EPISTLE | 1 JOHN 3:19-24

19And by this we will know that we are from the truth and will reassure our hearts before him 20whenever our hearts condemn us; for God is greater than our hearts, and he knows everything. 21Beloved, if our hearts do not condemn us, we have boldness before God; 22and we receive from him whatever we ask, because we obey his commandments and do what pleases him.

23And this is his commandment, that we should believe in the name of his Son Jesus Christ and love one another, just as he has commanded us. 24All who obey his commandments abide in him, and he abides in them. And by this we know that he abides in us, by the Spirit that he has given us.

“God is greater than our hearts” (v.20)

As my semester draws near, I am given to reflect on the immense spiritual journey I have been on since January. So much of this semester has involved the deep, inner examination of my own heart. And then Easter comes, and Jesus isn’t bound to the tomb, and the death I encounter in myself can’t keep its grip on me, and John the Pastor declares triumphantly that “God is greater than our hearts” “whenever our hearts condemn us” (v.20). At the center of my soul, I am encouraged.

The root of the word “encourage” is cuore, meaning “heart.” So:


to inspire with courage, spirit, or hope : hearten 

This definition works on so many levels, not least of which is the first bit, “to inspire.” John finds the ultimate encouragement and lasting assurance in the abiding presence of the Holy Spirit, which we say “inspires” us. C.S. Lewis, in his literary exploration of what Christ’s resurrection means, demonstrates beautifully this profound encouragement we have because of Easter:

Then at last, as they stood for a moment looking out toward the sea and Cair Paravel (which they could now just make out) the red turned to gold along the line where the sea and the sky met and very slowly up came the edge of the sun. At that moment they heard from behind them a loud noise–a great cracking, deafening noise as if a giant had broken a giant’s plate.

“What’s that?” said Lucy, clutching Susan’s arm.

“I–I feel afraid to turn around,” said Susan; “something awful is happening.”

“They’re doing something worse to Him,” said Lucy. “Come on!” And she turned, pulling Susan round with her.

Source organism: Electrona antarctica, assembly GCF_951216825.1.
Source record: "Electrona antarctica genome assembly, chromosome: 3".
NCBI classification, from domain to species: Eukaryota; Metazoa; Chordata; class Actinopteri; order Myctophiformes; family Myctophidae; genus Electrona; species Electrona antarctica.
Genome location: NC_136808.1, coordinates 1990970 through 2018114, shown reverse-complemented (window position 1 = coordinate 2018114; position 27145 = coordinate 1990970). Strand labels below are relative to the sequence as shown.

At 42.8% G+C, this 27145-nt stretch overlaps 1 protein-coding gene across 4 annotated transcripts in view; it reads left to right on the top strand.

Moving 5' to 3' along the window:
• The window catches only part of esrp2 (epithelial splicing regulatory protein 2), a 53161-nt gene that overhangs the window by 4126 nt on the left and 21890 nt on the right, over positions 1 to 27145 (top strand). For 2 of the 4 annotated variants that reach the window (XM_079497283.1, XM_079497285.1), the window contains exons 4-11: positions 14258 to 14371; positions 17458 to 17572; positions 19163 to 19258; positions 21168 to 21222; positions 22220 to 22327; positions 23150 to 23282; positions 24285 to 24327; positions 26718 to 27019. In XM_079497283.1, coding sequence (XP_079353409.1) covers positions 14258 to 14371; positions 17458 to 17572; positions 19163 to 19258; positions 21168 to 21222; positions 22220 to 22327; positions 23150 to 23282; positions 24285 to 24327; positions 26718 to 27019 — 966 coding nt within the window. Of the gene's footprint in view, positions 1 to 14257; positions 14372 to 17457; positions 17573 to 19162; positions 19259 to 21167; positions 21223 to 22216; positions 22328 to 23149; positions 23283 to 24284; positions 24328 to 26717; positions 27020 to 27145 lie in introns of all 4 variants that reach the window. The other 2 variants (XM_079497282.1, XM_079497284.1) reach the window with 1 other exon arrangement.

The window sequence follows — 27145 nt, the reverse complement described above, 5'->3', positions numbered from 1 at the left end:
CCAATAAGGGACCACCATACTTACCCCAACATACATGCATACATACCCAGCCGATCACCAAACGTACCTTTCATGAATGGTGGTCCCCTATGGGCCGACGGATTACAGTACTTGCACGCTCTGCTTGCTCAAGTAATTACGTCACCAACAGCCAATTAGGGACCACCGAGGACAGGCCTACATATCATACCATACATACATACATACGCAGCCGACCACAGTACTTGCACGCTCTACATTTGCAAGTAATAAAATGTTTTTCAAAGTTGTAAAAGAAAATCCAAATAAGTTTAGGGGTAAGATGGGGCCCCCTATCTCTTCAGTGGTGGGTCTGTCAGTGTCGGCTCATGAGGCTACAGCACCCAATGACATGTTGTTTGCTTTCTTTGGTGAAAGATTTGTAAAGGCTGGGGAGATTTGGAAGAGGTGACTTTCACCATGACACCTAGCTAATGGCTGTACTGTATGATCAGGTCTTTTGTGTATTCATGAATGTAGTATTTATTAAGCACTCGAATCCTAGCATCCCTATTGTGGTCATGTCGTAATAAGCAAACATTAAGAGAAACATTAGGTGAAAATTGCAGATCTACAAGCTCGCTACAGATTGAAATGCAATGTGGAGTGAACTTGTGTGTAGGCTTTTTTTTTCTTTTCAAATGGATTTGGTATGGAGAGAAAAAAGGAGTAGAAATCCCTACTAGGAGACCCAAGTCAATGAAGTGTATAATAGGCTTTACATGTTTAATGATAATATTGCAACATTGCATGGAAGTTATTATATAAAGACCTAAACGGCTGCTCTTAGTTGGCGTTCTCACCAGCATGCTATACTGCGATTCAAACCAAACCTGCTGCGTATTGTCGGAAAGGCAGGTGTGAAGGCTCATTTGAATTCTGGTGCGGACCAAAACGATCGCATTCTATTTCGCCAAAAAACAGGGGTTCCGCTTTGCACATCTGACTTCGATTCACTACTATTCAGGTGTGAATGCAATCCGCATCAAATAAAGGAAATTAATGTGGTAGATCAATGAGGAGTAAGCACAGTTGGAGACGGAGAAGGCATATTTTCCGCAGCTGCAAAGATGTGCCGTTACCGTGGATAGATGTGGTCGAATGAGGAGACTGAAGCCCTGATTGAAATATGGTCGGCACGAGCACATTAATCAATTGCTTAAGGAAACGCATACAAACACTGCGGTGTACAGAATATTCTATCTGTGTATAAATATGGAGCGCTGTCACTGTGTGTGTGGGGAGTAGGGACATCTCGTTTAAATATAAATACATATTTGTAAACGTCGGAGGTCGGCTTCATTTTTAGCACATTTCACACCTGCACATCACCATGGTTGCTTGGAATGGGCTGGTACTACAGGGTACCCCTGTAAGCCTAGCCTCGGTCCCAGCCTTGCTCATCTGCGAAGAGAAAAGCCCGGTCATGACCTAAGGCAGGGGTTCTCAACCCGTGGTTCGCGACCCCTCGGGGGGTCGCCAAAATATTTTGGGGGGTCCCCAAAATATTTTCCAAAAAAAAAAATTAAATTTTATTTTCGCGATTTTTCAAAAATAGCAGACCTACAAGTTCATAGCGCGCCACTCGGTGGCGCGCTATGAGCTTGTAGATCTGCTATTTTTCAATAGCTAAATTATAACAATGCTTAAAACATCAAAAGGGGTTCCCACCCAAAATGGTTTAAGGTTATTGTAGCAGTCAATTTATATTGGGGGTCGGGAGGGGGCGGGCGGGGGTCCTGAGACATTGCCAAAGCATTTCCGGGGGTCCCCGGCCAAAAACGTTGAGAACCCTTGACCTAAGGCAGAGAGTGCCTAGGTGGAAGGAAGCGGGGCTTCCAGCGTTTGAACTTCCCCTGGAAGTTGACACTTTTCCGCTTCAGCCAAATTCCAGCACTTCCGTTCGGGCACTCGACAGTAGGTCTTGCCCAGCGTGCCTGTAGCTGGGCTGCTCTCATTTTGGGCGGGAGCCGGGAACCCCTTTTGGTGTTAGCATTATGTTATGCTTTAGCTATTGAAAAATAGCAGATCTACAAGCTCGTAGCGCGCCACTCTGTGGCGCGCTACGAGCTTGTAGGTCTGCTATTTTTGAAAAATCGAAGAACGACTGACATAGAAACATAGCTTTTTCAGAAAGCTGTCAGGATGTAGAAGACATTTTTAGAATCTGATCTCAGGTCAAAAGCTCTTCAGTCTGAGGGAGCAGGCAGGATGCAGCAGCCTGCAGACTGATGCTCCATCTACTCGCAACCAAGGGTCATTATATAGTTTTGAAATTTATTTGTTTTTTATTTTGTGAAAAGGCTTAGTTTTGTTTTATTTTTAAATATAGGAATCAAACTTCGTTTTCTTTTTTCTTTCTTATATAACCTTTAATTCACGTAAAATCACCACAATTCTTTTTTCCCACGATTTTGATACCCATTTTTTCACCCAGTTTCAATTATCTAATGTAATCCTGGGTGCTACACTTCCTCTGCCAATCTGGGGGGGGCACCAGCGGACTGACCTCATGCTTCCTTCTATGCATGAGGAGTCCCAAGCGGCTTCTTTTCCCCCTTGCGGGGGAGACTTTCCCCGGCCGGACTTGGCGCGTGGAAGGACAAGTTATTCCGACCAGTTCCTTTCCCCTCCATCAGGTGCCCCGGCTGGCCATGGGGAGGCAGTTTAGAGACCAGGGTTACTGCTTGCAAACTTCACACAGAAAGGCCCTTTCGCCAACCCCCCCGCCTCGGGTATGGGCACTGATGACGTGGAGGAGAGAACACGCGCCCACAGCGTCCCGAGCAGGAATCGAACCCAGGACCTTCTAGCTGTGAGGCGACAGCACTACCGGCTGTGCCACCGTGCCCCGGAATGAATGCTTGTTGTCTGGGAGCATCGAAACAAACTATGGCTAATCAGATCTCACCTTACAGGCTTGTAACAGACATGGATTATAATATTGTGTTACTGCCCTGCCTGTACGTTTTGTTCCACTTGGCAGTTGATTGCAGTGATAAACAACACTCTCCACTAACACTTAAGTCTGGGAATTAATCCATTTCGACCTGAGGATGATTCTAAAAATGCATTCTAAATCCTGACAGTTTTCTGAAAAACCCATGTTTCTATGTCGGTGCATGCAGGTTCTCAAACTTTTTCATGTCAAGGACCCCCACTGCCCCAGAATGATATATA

The rising of the sun had made everything look so different–all colors and shadows were changed–that for a moment they didn’t see the important thing. Then they did. The Stone Table was broken into two pieces by a great crack that ran down it from end to end; and there was no Aslan. 

“Oh, oh, oh!” cried the two girls, rushing back to the table.

“Oh, it’s too bad,” sobbed Lucy; “they might have left the body alone.”

“Who’s done it?” cried Susan. “What does it mean? Is it more magic?”

“Yes!” said a great voice behind their backs. “It is more magic.” They looked around. There, shining in the sunrise, larger than they had seen him before, shaking his mane (for it had apparently grown again) stood Aslan himself.

“Oh, Aslan!” cried both the children, staring up at him, almost as much frightened as they were glad.

“Aren’t you dead then, dear Aslan?” said Lucy.

“Not now,” said Aslan.

“You’re not–not a–?” asked Susan in a shaky voice. She couldn’t bring herself to say the word ghost. Aslan stopped his golden head and licked her forehead. The warmth of his breath and a rich sort of smell that seemed to hang about his hair came all over her.

“Do I look it?” he said.

“Oh, you’re real, you’re real! Oh, Aslan!” cried Lucy, and both girls flung themselves upon him and covered him with kisses.

~ C.S. Lewis, The Lion, the Witch, and the Wardrobe

I love the moment when Aslan gives Susan a great lion kiss, and his breath fills her with hope and joy and assurance. This is the inspiration that is ours because Christ walked out of the tomb whole. Amen. Alleluia!

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